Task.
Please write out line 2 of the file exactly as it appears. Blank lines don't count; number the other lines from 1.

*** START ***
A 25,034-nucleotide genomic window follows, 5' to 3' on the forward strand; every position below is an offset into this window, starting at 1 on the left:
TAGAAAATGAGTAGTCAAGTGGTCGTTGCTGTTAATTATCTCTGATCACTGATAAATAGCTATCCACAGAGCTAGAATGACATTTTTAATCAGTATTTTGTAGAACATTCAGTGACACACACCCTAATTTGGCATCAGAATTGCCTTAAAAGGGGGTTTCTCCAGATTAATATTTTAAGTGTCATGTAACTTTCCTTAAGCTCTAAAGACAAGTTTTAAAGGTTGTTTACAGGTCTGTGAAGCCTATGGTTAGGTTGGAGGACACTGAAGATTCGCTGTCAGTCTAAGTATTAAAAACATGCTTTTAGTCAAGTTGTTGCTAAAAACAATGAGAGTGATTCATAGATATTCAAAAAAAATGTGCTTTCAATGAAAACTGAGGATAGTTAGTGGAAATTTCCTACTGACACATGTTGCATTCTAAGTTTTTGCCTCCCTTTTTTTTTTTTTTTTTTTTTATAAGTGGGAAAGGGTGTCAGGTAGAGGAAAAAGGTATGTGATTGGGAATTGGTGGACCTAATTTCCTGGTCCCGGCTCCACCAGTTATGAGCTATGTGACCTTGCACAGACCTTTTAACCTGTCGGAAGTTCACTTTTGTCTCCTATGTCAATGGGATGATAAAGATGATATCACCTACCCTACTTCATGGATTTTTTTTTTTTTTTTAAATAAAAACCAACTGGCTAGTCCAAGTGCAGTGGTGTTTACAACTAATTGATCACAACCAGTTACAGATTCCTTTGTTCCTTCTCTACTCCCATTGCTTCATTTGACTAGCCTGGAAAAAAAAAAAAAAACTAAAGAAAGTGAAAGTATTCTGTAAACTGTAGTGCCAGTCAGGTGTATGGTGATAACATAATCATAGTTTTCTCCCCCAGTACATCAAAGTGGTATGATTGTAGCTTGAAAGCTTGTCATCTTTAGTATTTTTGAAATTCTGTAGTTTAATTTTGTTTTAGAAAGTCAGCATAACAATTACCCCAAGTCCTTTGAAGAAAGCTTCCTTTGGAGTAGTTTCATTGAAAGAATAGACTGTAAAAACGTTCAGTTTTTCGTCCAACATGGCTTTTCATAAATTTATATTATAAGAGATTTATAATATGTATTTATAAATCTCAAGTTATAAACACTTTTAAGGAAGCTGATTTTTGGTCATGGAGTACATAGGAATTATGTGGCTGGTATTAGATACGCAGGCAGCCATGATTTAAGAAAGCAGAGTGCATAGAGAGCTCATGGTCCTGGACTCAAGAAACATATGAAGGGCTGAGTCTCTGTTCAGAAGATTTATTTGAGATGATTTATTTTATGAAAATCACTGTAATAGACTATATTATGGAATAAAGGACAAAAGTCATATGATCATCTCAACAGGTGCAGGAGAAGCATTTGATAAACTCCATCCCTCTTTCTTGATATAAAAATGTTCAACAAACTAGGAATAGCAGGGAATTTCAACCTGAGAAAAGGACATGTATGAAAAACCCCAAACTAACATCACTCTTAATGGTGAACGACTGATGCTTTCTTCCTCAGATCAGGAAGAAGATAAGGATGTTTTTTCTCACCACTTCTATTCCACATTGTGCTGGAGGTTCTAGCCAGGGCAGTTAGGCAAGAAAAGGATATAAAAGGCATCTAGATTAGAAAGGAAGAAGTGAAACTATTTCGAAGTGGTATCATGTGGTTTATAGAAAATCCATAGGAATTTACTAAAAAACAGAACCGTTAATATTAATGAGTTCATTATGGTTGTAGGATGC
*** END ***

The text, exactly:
TAGAAAATGAGTAGTCAAGTGGTCGTTGCTGTTAATTATCTCTGATCACTGATAAATAGCTATCCACAGAGCTAGAATGACATTTTTAATCAGTATTTTGTAGAACATTCAGTGACACACACCCTAATTTGGCATCAGAATTGCCTTAAAAGGGGGTTTCTCCAGATTAATATTTTAAGTGTCATGTAACTTTCCTTAAGCTCTAAAGACAAGTTTTAAAGGTTGTTTACAGGTCTGTGAAGCCTATGGTTAGGTTGGAGGACACTGAAGATTCGCTGTCAGTCTAAGTATTAAAAACATGCTTTTAGTCAAGTTGTTGCTAAAAACAATGAGAGTGATTCATAGATATTCAAAAAAAATGTGCTTTCAATGAAAACTGAGGATAGTTAGTGGAAATTTCCTACTGACACATGTTGCATTCTAAGTTTTTGCCTCCCTTTTTTTTTTTTTTTTTTTTTATAAGTGGGAAAGGGTGTCAGGTAGAGGAAAAAGGTATGTGATTGGGAATTGGTGGACCTAATTTCCTGGTCCCGGCTCCACCAGTTATGAGCTATGTGACCTTGCACAGACCTTTTAACCTGTCGGAAGTTCACTTTTGTCTCCTATGTCAATGGGATGATAAAGATGATATCACCTACCCTACTTCATGGATTTTTTTTTTTTTTTTAAATAAAAACCAACTGGCTAGTCCAAGTGCAGTGGTGTTTACAACTAATTGATCACAACCAGTTACAGATTCCTTTGTTCCTTCTCTACTCCCATTGCTTCATTTGACTAGCCTGGAAAAAAAAAAAAAAACTAAAGAAAGTGAAAGTATTCTGTAAACTGTAGTGCCAGTCAGGTGTATGGTGATAACATAATCATAGTTTTCTCCCCCAGTACATCAAAGTGGTATGATTGTAGCTTGAAAGCTTGTCATCTTTAGTATTTTTGAAATTCTGTAGTTTAATTTTGTTTTAGAAAGTCAGCATAACAATTACCCCAAGTCCTTTGAAGAAAGCTTCCTTTGGAGTAGTTTCATTGAAAGAATAGACTGTAAAAACGTTCAGTTTTTCGTCCAACATGGCTTTTCATAAATTTATATTATAAGAGATTTATAATATGTATTTATAAATCTCAAGTTATAAACACTTTTAAGGAAGCTGATTTTTGGTCATGGAGTACATAGGAATTATGTGGCTGGTATTAGATACGCAGGCAGCCATGATTTAAGAAAGCAGAGTGCATAGAGAGCTCATGGTCCTGGACTCAAGAAACATATGAAGGGCTGAGTCTCTGTTCAGAAGATTTATTTGAGATGATTTATTTTATGAAAATCACTGTAATAGACTATATTATGGAATAAAGGACAAAAGTCATATGATCATCTCAACAGGTGCAGGAGAAGCATTTGATAAACTCCATCCCTCTTTCTTGATATAAAAATGTTCAACAAACTAGGAATAGCAGGGAATTTCAACCTGAGAAAAGGACATGTATGAAAAACCCCAAACTAACATCACTCTTAATGGTGAACGACTGATGCTTTCTTCCTCAGATCAGGAAGAAGATAAGGATGTTTTTTCTCACCACTTCTATTCCACATTGTGCTGGAGGTTCTAGCCAGGGCAGTTAGGCAAGAAAAGGATATAAAAGGCATCTAGATTAGAAAGGAAGAAGTGAAACTATTTCGAAGTGGTATCATGTGGTTTATAGAAAATCCATAGGAATTTACTAAAAAACAGAACCGTTAATATTAATGAGTTCATTATGGTTGTAGGATGC